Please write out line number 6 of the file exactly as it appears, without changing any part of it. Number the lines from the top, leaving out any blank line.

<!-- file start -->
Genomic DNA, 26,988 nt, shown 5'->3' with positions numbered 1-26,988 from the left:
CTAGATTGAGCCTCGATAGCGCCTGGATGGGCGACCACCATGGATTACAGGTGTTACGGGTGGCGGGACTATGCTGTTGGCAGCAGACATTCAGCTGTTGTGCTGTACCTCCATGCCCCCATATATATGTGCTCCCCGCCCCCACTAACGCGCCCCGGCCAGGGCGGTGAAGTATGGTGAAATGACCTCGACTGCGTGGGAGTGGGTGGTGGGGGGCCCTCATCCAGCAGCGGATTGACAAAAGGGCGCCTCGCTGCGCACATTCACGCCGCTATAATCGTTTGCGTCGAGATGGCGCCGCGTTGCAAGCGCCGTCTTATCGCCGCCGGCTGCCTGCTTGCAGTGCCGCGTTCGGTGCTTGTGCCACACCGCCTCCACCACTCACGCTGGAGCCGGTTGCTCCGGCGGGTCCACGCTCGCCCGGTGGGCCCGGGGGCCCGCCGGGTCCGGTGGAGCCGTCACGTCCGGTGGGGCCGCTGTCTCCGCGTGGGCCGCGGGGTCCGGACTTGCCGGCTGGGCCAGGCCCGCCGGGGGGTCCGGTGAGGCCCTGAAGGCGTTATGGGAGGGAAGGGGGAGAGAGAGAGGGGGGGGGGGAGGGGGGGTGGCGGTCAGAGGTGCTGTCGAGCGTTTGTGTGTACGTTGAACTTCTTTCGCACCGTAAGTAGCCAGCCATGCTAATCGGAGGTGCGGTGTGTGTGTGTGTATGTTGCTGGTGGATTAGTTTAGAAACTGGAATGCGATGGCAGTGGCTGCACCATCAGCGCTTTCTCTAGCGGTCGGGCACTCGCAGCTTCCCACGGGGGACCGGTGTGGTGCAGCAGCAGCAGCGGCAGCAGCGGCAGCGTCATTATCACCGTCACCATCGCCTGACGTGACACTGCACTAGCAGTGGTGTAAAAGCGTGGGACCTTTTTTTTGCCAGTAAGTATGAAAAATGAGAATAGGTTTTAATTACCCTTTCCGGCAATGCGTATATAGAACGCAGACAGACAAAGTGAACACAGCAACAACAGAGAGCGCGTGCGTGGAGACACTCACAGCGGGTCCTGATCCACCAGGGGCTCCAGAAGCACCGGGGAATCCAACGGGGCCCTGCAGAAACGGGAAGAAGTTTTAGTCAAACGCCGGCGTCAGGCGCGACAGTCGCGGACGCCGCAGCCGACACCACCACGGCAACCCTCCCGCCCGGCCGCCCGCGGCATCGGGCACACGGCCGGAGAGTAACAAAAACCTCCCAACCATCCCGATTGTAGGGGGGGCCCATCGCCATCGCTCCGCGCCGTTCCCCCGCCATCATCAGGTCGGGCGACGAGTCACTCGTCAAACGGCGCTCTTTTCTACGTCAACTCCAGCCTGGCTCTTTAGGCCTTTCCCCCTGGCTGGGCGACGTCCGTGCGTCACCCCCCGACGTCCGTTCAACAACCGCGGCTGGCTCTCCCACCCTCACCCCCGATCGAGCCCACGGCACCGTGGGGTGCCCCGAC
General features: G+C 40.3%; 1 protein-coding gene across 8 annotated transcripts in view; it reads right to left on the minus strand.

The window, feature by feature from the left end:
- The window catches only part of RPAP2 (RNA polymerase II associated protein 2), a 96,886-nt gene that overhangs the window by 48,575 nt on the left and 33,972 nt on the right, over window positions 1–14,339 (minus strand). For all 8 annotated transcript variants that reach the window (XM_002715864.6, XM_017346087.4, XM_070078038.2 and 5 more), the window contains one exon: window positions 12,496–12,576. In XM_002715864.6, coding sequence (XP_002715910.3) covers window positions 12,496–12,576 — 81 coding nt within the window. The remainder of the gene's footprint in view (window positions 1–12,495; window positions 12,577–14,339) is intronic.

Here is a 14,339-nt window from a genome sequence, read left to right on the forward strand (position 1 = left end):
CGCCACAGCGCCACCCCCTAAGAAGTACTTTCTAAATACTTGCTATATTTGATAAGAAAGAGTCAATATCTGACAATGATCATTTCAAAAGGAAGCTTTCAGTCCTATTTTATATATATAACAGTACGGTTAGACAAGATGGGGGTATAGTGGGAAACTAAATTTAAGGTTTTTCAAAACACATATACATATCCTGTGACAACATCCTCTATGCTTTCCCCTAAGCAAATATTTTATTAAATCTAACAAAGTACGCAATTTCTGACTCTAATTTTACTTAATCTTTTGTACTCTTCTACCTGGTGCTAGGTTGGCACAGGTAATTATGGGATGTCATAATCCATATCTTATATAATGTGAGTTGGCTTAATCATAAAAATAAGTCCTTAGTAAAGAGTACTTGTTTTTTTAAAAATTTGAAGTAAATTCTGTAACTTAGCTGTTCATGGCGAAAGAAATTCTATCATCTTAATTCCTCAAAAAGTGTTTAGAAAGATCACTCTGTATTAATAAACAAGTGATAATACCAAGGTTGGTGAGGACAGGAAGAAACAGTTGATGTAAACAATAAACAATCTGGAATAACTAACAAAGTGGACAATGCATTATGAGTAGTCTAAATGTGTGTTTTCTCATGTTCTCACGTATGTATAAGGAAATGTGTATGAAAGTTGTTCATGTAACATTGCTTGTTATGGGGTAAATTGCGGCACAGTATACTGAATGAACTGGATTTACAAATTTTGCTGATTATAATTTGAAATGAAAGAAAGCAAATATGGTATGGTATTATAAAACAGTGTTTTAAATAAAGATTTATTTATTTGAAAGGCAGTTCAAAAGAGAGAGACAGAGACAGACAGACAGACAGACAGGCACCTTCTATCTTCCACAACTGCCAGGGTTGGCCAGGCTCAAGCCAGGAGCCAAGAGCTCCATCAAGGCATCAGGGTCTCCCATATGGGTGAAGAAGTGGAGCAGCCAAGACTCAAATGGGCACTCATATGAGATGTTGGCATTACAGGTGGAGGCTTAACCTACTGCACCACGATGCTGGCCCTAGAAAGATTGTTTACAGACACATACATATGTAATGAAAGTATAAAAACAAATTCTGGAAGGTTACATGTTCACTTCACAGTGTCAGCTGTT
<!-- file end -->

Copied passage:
Here is a 14,339-nt window from a genome sequence, read left to right on the forward strand (position 1 = left end):